Thirteen months have passed since Carol Anderson and Dale Herman were convicted of trespass charges after refusing to leave the North Carolina Legislative Building during a Moral Monday protest over House Bill 2.
On Monday, the protesters are due in Wake County Superior Court as part of an appeal that could decide whether North Carolina lawmakers went beyond their constitutional authority when amending rules that govern where people can go, what they can do and how much noise they can make while inside the building where the lawmakers conduct their business.
A ruling for the protesters could have an effect on other cases, including the one lingering against the Rev. William J. Barber II, the former state NAACP leader and architect of the Moral Monday movement.
Anderson and Herman, Durham residents, were arrested on May 16, 2016, protesting House Bill 2, the law restricting bathroom access for transgender people which since has been partially repealed.
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On Jan. 23, 2017, District Court Judge Joyce Hamilton found Anderson and Herman guilty of trespass charges, but dismissed allegations that they violated Legislative Building rules after finding those rules unconstitutional on several fronts.
Not only does their attorney object to the rules, he also questions the General Assembly’s authority to operate its own police force.
Prosecutors appealed the judge’s order on the building rules, and that brought an unusual request from state lawmakers.
No lawmakers at DA’s table
Late last year, Paul Coble, head of the Legislative Services Commission, asked to be allowed to intervene in the criminal cases.
The commission is 10 lawmakers with Senate leader Phil Berger and House Speaker Tim Moore, both Republicans, acting as chairmen. The full commission did not meet to take up the question, Rep. Darren Jackson, a Wake County Democrat also on the commission, has said.
Nonetheless, with former North Carolina Supreme Court Justice Bob Edmunds acting as their attorney, the lawmakers tried to persuade Superior Court Judge Carl Fox they should have a seat at the table.
Scott Holmes, a Durham-based attorney representing the protesters, protested the request, calling it unprecedented to have an outside party intervening in the prosecution of a criminal case. “I don't know of this ever happening,” Holmes said.
On Jan. 31, Fox ruled against the lawmakers represented by the former Supreme Court justice. In his order, the judge stated that the legislature had not cited a law showing that intervention in a criminal case was allowed.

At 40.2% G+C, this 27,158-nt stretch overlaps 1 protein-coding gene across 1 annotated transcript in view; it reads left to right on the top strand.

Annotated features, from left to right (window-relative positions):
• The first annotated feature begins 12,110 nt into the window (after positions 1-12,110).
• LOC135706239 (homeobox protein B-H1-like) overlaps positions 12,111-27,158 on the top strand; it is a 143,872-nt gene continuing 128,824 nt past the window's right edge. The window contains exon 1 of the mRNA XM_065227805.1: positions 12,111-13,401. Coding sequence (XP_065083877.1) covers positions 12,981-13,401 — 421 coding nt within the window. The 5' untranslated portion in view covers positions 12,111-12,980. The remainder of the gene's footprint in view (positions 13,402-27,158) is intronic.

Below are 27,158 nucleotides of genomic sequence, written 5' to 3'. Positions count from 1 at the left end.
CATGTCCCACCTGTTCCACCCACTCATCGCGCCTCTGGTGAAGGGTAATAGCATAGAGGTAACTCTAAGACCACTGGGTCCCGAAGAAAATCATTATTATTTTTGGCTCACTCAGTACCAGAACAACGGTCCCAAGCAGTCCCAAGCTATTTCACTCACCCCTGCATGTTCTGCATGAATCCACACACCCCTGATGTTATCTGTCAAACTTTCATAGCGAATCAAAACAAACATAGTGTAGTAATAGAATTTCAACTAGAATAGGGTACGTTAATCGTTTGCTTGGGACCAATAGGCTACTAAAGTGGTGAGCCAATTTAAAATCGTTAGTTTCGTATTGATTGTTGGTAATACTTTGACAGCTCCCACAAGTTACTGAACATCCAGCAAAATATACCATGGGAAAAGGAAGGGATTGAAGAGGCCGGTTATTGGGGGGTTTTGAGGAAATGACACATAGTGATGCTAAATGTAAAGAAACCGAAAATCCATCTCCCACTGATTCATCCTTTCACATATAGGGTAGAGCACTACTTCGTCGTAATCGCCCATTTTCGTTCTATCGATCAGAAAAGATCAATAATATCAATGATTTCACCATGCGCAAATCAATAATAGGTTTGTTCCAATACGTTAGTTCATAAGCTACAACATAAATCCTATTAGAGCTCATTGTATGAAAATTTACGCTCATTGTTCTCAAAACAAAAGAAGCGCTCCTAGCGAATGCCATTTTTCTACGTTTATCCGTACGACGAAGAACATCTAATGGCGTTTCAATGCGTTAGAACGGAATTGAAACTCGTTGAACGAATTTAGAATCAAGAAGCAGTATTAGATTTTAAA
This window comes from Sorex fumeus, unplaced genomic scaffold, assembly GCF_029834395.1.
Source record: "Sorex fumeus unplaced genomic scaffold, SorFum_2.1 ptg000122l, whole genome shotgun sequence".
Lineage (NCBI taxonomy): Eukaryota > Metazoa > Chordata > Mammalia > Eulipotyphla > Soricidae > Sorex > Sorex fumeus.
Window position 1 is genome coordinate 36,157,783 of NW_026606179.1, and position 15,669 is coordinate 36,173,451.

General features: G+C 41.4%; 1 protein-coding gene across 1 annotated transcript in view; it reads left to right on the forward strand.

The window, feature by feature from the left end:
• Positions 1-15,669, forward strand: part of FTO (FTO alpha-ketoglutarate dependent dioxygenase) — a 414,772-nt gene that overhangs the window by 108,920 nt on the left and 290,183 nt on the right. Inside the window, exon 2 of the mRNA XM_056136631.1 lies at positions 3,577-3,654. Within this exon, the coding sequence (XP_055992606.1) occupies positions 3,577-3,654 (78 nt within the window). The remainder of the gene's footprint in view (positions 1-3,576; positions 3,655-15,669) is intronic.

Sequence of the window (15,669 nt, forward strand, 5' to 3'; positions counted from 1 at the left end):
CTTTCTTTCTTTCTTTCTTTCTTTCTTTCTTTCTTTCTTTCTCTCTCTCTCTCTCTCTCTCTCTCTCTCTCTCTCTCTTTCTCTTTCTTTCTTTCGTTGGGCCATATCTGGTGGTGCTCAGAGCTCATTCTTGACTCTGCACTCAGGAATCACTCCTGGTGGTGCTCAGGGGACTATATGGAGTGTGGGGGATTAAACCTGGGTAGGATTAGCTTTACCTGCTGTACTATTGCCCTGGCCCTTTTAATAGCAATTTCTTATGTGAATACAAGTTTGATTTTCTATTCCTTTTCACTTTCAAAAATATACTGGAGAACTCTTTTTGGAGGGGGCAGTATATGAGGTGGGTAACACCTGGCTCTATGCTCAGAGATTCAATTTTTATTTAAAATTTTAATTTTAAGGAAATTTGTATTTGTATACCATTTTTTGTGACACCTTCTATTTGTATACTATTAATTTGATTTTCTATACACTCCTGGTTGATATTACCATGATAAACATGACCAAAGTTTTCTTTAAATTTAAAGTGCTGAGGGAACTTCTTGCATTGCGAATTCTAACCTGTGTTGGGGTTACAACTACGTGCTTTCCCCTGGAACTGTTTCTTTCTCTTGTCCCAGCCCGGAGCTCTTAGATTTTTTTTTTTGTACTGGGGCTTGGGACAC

Geeta Kapur, a Durham-based attorney also representing the protesters, called Fox’s ruling “a victory.”
The General Assembly police have used Legislative Building rules to arrest more than 1,000 protesters since 2013, when the Moral Monday protests began.
The rules have been cited in the arrests and tweaked more than once after court rulings went for the protesters.
The changes were made after judges in Wake County presiding over the cases of protesters arrested in 2013 Moral Monday rallies found the rules to be vague and overly broad in some cases. That resulted in most of the cases being dismissed.
In her court order on Jan. 23, 2017, Hamilton found that the building rules were amended and adopted in 2014 outside the formal rule-making process. The judge also found that the Legislative Services Commission violates the state Constitution’s separation-of-powers clause because lawmakers – not the executive branch – made the changes.
Holmes argued that instead of addressing their concerns through Legislative Building rules, the lawmakers should have taken a different route. “If the General Assembly wanted to pass a law making it a misdemeanor to cause a disturbance in the Legislative Building, the General Assembly could follow the procedures set forth in the North Carolina Constitution for the passage of laws in the House, the Senate, and signature by the Governor,” Holmes stated in his brief appealing the case to Superior Court. “However the General Assembly did not pass the contents of the Legislative Building Rules as a generally applicable criminal statute. Rather the General Assembly delegated that power to the Legislative Services Commission... .”
In the request to intervene, Edmunds outlined the Legislative Services Commission’s concerns, and why it wanted to intervene when the public already is represented by a district attorney. While it is not unusual for lawmakers to ask to intervene in civil cases and lawsuits challenging their laws, it is unusual for anyone — lawmakers, victims or others — to intervene in criminal cases, Holmes said.